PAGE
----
The American College of Surgeons National Surgical Quality Improvement Program (ACS NSQIP), which was started in the Veterans Health Administration in 1991, performs central analysis including additional centers to generate observed/expected ratios for 30-day mortality and morbidity for each of eight major surgical specialties including gynecology. Notably, since the initiation of this program, the 30-day morbidity after major surgery has decreased by 45% and the 30-day mortality has decreased by 31%.[2] This decrease suggests that outcomes data can be used to create a clinical prediction tool to differentiate women at risk. ACS NSQIP data demonstrates complications in gynecologic surgery associated with preoperative anemia, ASA 3 category, smoking, and morbid obesity with BMI greater than 40.[3] The obstetrician-gynecologist largely performs elective surgery in the context of longitudinal and comprehensive care and, thus, is in a unique position to work closely and diligently with patients to improve health and reduce risks in these targeted areas.

In addition, in the perioperative setting, the obstetrician-gynecologist can impact the incidence of known complications of surgical site infection, deep venous thrombosis, and blood transfusion with established evidence-based guidelines.

Surgical site infection prophylaxis

Surgical site infection is the most common surgical complication, occurring in up to 5% of patients undergoing operative procedures. Aseptic technique has been associated with a dramatic decrease in surgical site infection. However, contamination of the operative site with endogenous bacterial flora is inevitable; this includes aerobic gram-positive cocci from the skin, anaerobic bacteria and gram-negative aerobes from the perineum, and mixed aerobes and anaerobes in the vagina. The goal of antimicrobial prophylaxis is to augment natural immune-defense mechanisms, helping to kill bacteria that are inoculated into the wound. Timing of the prophylaxis is essential. To achieve adequate concentrations of the antibiotic given at the beginning and during the procedure, the recommendation is for administration to occur within an hour before incision.[6] For most minor procedures (elective suction curettage abortion is an exception) antibiotic prophylaxis is not indicated. For major procedures where there is contamination of the peritoneal cavity from the vagina (i.e., hysterectomy), one dose is usually sufficient but an additional dose may be recommended either with blood loss greater than 1,500 mL or at intervals of one or two times the half-life of the drug (for cefazolin when the duration of surgery approaches three hours). Morbidly obese patients (BMI over 35) should receive a higher antibiotic dose to achieve adequate tissue concentrations. Guidelines for the prevention of surgical site infection have been outlined by ACOG and by the US Centers for Disease Control and Prevention (CDC).[34, 35] The adequate and appropriate use of prophylactic antibiotics has been shown to reduce the postoperative infection burden as well as morbidity and associated costs.[6]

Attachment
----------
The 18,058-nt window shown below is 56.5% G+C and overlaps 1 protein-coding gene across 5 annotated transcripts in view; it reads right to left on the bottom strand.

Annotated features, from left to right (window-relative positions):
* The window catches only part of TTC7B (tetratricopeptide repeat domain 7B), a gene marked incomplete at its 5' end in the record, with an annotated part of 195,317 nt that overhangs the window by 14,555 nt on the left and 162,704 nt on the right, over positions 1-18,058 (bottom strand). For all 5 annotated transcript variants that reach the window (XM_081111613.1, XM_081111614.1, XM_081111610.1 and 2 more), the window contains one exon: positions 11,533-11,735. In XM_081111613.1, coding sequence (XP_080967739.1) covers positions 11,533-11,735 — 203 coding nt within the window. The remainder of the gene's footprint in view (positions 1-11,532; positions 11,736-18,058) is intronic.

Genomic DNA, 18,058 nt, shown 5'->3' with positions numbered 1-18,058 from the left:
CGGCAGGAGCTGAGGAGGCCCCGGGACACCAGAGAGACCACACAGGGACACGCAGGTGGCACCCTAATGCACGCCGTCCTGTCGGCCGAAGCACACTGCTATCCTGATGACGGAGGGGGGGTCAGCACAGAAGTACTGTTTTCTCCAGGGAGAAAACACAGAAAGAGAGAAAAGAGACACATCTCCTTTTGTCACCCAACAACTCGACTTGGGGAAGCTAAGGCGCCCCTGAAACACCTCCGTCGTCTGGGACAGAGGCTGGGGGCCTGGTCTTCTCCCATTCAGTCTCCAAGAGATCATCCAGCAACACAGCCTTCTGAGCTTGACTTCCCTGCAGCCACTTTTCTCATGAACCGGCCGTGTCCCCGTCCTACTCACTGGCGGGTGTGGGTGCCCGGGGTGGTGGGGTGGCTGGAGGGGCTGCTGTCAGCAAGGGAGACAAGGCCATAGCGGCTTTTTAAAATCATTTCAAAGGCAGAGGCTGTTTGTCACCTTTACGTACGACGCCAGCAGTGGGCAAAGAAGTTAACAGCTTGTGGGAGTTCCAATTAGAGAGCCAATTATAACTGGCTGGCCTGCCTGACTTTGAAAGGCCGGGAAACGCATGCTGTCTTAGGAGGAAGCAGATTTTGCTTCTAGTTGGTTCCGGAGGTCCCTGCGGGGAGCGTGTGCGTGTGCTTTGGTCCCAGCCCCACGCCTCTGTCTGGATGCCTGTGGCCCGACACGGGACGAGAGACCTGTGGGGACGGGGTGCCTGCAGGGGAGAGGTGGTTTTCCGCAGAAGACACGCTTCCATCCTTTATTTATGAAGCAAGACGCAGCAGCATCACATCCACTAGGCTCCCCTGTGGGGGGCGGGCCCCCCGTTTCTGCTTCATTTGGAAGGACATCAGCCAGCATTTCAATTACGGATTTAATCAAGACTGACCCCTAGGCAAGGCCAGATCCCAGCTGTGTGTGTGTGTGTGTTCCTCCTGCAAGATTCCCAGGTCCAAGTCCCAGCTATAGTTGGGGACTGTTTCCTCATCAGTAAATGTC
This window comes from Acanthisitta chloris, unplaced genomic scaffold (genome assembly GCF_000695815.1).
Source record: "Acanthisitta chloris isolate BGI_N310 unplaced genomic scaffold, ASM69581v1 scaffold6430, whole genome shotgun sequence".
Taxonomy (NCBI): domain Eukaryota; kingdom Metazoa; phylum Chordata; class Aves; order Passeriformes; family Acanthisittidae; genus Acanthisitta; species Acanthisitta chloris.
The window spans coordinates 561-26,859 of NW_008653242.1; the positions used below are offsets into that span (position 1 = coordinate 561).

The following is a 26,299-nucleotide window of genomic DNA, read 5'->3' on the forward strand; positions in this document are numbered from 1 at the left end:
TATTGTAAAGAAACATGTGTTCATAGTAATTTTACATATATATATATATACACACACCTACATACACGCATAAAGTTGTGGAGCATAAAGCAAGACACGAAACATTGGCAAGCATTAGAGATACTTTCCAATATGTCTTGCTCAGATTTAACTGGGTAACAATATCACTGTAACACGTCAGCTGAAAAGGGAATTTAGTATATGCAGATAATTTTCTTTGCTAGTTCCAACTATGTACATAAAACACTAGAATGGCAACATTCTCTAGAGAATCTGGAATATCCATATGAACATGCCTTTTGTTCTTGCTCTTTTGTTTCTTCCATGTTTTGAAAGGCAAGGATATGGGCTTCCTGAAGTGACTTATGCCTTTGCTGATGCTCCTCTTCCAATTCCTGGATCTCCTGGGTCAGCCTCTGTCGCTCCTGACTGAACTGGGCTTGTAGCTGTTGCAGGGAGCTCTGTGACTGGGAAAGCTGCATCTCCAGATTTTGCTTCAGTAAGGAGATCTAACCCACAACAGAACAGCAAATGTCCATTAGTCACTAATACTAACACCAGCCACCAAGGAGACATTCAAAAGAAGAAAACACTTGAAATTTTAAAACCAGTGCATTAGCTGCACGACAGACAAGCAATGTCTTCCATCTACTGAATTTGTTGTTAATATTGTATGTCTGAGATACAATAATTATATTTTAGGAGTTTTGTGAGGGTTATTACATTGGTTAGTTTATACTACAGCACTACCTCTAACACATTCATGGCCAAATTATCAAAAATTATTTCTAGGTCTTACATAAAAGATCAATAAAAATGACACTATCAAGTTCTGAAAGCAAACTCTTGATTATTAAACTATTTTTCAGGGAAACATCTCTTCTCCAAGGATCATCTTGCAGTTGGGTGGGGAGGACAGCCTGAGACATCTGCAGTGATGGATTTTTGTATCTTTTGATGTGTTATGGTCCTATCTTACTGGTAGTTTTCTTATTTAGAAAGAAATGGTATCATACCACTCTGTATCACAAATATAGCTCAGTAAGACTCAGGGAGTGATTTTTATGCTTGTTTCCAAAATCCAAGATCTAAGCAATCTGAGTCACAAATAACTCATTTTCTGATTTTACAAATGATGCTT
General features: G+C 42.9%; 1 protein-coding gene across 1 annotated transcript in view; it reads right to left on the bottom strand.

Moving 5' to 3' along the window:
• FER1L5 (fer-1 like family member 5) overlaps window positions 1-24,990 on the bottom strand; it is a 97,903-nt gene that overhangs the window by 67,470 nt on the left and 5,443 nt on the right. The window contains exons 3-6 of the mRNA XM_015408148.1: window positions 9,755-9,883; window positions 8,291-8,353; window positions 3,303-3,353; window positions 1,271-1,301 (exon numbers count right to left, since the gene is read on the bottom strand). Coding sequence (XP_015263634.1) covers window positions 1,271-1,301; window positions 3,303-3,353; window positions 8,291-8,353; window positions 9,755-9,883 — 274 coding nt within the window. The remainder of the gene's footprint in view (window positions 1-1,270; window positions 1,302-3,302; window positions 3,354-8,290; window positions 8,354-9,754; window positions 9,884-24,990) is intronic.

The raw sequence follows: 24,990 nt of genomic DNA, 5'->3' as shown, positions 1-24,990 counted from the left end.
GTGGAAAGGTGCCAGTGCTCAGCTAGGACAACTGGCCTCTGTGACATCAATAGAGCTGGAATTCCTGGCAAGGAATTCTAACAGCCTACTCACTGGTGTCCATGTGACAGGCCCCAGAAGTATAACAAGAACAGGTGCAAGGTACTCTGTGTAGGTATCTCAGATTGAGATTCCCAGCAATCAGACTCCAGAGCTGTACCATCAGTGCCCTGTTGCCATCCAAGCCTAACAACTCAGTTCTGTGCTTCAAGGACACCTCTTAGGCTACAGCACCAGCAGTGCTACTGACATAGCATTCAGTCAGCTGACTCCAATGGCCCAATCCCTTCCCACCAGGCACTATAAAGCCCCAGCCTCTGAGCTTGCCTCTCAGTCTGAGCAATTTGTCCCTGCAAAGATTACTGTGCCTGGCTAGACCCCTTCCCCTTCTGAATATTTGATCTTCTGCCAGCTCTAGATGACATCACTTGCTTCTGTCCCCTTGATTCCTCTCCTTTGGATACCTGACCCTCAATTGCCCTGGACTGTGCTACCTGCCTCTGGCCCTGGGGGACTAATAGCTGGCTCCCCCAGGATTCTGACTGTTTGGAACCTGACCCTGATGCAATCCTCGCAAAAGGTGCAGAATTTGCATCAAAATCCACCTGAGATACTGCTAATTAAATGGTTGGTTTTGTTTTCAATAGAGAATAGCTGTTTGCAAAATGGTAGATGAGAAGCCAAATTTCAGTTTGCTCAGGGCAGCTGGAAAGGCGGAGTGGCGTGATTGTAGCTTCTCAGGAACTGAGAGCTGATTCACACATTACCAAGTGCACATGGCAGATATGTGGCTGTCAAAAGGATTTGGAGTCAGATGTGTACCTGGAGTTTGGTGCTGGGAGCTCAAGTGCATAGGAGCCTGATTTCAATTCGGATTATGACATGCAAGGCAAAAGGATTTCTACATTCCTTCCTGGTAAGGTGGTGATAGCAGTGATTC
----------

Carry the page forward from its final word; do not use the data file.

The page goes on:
Bacterial vaginosis is a known risk factor for surgical site infection after hysterectomy. Although ACOG does not offer specific screening guidelines in the preoperative setting, ACOG does recommend that patients found to have preoperative bacterial vaginosis be treated before hysterectomy.[34] In a 2011 cost-comparison study, McElligott et al. suggest that the optimal strategy clinically and economically would be a “treat all” strategy to add metronidazole to standard surgical site prophylaxis before hysterectomy.[36]

Venous thromboprophylaxis